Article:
Michael Doran headshot
MD

Michael Thomas Doran

Professor
Unit: School of Law
Department: School of Law
Office location and address
WB346
Annapolis, Maryland 21401
Education
J.D. Yale Law School 1991
B.A. Wesleyan University 1988
Biography

Michael Doran rejoined the Law School in 2014. His research interests include tax policy, executive compensation and legal ethics. Doran previously taught at the Law School from 2005 to 2009 and at Georgetown University Law Center from 2009 to 2014. Before he began teaching, he was a partner at Caplin & Drysdale in Washington, D.C., practicing federal tax and federal pension law. He also served twice in the Office of Tax Policy at the U.S. Treasury Department. Doran teaches tax, property, legal ethics, Native American law and employee benefits law.

LAW 6006: Property
Credits: 4
The course is a general introduction to property concepts and different types of property interests, particularly real property. The course surveys present and future estates in land, ownership and concurrent ownership. Leasehold interests, gifts and bequests, covenants and servitudes, conveyancing, various land use restrictions, eminent domain, and intellectual and personal property issues are also considered.
LAW 6106: Federal Income Tax
Credits: 3–4
This course will concentrate on the provisions that apply to all taxpayers, with particular concern for the taxation of individuals. The course is intended to provide grounding in such fundamental areas as the concept of income, income exclusions and exemptions, non-business deductions, deductions for business expenses, basic tax accounting, assignment of income, and capital gains and losses.
LAW 7114: Native American Law
Credits: 3
This course provides an introduction to Native American law (or 'Federal Indian law' or 'American Indian law'). The subject matter is the legal relationships among Indian nations and the U.S. government, state governments, and individuals. The course will cover both the historical development of Native American law and contemporary issues, including tribal sovereignty, property, natural resources, gaming, and civil and criminal jurisdiction.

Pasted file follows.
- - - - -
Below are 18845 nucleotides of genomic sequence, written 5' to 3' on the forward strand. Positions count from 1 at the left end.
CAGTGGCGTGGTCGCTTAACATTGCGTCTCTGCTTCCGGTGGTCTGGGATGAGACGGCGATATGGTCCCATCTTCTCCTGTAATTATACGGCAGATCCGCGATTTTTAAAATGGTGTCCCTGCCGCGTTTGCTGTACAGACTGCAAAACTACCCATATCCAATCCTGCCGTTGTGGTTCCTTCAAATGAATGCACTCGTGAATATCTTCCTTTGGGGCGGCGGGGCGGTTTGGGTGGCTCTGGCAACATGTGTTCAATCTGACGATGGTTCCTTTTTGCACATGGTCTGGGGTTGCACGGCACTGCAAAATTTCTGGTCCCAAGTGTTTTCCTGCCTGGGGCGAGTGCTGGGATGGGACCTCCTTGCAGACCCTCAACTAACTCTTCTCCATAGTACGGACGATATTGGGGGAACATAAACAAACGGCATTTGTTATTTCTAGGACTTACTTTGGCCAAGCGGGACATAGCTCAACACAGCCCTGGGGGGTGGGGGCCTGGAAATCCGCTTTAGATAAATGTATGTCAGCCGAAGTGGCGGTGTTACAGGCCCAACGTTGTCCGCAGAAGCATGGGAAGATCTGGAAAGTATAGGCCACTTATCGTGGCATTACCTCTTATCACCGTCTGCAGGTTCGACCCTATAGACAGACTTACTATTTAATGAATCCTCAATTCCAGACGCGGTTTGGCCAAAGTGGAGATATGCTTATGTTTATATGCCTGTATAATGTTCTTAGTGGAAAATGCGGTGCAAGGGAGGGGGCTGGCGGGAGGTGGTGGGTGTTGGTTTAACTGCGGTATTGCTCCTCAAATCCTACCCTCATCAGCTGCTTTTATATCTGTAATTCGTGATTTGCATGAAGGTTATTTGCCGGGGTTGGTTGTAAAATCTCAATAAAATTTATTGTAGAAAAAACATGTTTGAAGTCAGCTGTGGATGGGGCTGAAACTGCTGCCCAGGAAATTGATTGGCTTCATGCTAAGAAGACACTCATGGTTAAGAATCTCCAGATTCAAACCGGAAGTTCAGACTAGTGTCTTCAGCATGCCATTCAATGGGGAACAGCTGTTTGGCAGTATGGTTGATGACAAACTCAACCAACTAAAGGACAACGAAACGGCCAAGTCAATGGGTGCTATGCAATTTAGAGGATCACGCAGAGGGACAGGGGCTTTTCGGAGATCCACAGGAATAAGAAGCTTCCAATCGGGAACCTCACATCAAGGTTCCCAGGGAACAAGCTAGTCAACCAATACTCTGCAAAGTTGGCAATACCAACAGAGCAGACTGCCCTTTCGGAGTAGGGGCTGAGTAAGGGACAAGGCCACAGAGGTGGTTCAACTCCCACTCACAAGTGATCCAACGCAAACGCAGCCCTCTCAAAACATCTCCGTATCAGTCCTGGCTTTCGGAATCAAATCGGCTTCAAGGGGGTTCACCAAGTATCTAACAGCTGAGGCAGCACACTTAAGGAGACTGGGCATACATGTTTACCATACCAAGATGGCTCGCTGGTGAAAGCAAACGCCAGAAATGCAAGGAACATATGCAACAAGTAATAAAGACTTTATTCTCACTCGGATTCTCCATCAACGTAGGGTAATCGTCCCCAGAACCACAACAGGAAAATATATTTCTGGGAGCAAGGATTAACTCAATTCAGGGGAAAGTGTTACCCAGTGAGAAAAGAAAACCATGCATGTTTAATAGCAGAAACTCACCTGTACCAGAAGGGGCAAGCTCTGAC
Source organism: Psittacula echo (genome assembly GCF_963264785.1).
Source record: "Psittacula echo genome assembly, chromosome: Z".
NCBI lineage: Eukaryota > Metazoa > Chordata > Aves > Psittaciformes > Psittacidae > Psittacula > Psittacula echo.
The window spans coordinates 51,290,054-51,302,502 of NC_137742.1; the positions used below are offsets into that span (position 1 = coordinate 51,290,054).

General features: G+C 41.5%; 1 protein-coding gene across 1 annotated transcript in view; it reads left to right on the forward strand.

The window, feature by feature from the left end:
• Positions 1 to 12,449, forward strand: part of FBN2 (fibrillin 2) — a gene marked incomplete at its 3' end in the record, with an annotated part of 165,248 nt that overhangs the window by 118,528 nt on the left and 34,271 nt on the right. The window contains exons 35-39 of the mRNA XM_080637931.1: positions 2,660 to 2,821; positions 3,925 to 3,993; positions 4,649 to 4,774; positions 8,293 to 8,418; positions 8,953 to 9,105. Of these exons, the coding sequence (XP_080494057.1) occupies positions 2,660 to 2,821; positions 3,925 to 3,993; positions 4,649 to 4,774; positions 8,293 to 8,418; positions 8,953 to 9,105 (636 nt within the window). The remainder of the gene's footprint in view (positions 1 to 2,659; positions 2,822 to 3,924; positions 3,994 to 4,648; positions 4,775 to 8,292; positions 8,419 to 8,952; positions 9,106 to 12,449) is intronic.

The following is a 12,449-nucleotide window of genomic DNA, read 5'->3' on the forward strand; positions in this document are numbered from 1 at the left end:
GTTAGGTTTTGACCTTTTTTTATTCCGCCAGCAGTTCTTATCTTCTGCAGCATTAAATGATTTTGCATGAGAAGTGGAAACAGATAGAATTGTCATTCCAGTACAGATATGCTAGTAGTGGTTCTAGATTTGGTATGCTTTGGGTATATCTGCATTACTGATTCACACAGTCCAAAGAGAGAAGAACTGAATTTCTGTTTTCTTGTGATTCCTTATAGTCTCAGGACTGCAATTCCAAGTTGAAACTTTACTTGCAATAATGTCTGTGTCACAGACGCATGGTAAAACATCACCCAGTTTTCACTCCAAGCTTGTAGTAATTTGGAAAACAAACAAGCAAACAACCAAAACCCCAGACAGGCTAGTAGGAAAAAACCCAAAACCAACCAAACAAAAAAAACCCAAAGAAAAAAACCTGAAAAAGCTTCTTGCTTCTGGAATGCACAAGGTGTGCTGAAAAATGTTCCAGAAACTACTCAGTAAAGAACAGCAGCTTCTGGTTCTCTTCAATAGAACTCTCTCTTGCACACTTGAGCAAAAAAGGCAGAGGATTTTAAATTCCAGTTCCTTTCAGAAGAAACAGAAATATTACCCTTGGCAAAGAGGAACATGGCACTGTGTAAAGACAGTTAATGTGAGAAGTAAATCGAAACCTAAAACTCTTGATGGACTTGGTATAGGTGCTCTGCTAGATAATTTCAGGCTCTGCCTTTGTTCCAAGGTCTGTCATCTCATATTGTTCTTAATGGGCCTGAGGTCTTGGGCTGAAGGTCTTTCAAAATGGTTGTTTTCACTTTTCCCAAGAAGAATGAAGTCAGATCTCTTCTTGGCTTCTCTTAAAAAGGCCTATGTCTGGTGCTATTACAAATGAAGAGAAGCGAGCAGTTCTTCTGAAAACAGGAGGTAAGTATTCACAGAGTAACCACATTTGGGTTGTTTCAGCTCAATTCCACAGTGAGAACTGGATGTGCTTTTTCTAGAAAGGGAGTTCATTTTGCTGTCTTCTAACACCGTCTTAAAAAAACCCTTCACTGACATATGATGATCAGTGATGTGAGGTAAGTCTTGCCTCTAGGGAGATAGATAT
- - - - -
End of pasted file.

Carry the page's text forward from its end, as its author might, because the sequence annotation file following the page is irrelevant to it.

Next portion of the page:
LAW 7147: Employee Benefits Law
Credits: 3
Federal law closely regulates employer-provided retirement, health, and welfare benefits. In this course, we will examine key federal statutes for this important and dynamic area of the law.
LAW 7174: Roman Law
Credits: 3
Roman law developed over the course of more than one thousand years, and it continues to influence contemporary legal systems throughout the world. In this course, we will examine the portions of Roman private law that correspond to Anglo-American contract, tort, property, and family law.
LAW 8018: Trusts and Estates
Credits: 3–4
The course will cover intestate succession; requirements for the execution, revocation, republication, and revival of wills and codicils; probate procedure and grounds for will contests; requisites for the creation and termination of private trusts; inter vivos transactions that serve as will substitutes; planning for incapacity; and problems in the interpretation of wills.
LAW 8804: FT Externship: Directed Study
Credits: 3
This directed study is one part of a two-part full-time externship combining academic study and work experience under the supervision of a faculty member and an educational, charitable, governmental or nonprofit host organization.
LAW 8811: Independent Research
Credits: 1
This course is a semester-long independent research project resulting in a substantial research paper supervised and graded by a selected law school faculty member.
LAW 8812: Independent Research
Credits: 2
This course is a semester-long independent research project resulting in a substantial research paper supervised and graded by a selected law school faculty member
LAW 8814: Independent Research (YR)
This course is the first semester of a yearlong independent research project resulting in a substantial research paper supervised and graded by a selected law school faculty member.
LAW 8815: Independent Research (YR)
Credits: 2
This course is the second semester of a yearlong independent research project resulting in a substantial research paper supervised and graded by a selected law school faculty member.
LAW 9999: Dissertation Research
Credits: 15
For doctoral research taken under the supervision of a dissertation director.